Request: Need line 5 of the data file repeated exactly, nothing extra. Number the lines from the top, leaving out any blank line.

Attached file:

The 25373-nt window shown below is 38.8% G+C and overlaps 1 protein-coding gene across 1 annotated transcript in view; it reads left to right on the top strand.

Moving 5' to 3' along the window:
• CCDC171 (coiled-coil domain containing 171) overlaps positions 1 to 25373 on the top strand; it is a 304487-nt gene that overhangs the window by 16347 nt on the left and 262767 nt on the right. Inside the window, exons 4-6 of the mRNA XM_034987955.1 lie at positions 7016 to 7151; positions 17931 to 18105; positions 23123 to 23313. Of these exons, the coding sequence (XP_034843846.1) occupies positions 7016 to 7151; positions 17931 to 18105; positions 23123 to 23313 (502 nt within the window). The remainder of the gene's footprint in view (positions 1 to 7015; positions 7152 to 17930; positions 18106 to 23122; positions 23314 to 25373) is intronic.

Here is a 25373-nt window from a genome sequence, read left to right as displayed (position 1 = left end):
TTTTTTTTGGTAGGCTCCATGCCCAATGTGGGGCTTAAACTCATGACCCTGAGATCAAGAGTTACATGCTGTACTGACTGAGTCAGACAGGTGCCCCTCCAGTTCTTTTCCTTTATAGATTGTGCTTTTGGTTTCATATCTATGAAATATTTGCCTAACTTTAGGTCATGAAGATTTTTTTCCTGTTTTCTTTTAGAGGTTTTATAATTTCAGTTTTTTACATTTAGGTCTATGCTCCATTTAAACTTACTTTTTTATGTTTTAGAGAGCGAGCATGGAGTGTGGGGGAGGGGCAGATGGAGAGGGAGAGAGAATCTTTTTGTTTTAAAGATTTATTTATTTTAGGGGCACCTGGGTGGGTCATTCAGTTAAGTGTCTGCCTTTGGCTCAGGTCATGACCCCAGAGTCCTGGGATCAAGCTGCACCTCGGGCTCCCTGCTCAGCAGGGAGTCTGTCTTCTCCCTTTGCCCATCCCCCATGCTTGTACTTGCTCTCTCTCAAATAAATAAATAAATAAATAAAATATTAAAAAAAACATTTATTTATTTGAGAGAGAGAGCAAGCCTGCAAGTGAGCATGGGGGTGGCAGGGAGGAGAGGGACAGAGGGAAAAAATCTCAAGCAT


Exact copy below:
TTTTTTTTGGTAGGCTCCATGCCCAATGTGGGGCTTAAACTCATGACCCTGAGATCAAGAGTTACATGCTGTACTGACTGAGTCAGACAGGTGCCCCTCCAGTTCTTTTCCTTTATAGATTGTGCTTTTGGTTTCATATCTATGAAATATTTGCCTAACTTTAGGTCATGAAGATTTTTTTCCTGTTTTCTTTTAGAGGTTTTATAATTTCAGTTTTTTACATTTAGGTCTATGCTCCATTTAAACTTACTTTTTTATGTTTTAGAGAGCGAGCATGGAGTGTGGGGGAGGGGCAGATGGAGAGGGAGAGAGAATCTTTTTGTTTTAAAGATTTATTTATTTTAGGGGCACCTGGGTGGGTCATTCAGTTAAGTGTCTGCCTTTGGCTCAGGTCATGACCCCAGAGTCCTGGGATCAAGCTGCACCTCGGGCTCCCTGCTCAGCAGGGAGTCTGTCTTCTCCCTTTGCCCATCCCCCATGCTTGTACTTGCTCTCTCTCAAATAAATAAATAAATAAATAAAATATTAAAAAAAACATTTATTTATTTGAGAGAGAGAGCAAGCCTGCAAGTGAGCATGGGGGTGGCAGGGAGGAGAGGGACAGAGGGAAAAAATCTCAAGCAT